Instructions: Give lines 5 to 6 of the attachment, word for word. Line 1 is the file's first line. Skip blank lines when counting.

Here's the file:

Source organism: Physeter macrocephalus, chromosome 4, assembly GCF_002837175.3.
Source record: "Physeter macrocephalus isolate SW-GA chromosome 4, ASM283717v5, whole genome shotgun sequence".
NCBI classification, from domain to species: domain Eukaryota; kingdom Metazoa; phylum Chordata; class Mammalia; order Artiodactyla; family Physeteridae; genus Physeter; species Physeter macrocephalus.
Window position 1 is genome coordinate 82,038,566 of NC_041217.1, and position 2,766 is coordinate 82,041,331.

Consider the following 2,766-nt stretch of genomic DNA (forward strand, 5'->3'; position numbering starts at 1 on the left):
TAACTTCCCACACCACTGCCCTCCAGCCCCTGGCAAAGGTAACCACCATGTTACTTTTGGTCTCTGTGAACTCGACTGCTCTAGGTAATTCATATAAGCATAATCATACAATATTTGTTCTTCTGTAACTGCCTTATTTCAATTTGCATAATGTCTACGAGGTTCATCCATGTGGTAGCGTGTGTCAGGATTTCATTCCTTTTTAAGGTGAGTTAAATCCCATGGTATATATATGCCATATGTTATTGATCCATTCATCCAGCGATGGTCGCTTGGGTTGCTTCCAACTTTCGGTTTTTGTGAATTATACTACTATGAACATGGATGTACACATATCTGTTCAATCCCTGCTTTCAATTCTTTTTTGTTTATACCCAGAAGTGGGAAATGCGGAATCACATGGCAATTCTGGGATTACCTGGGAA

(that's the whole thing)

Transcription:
Consider the following 2,766-nt stretch of genomic DNA (forward strand, 5'->3'; position numbering starts at 1 on the left):
TAACTTCCCACACCACTGCCCTCCAGCCCCTGGCAAAGGTAACCACCATGTTACTTTTGGTCTCTGTGAACTCGACTGCTCTAGGTAATTCATATAAGCATAATCATACAATATTTGTTCTTCTGTAACTGCCTTATTTCAATTTGCATAATGTCTACGAGGTTCATCCATGTGGTAGCGTGTGTCAGGATTTCATTCCTTTTTAAGGTGAGTTAAATCCCATGGTATATATATGCCATATGTTATTGATCCATTCATCCAGCGATGGTCGCTTGGGTTGCTTCCAACTTTCGGTTTTTGTGAATTATACTACTATGAACATGGATGTACACATATCTGTTCAATCCCTGCTTTCAATTCTTTTTTGTTTATACCCAGAAGTGGGAAATGCGGAATCACATGGCAATTCTGGGATTACCTGGGAA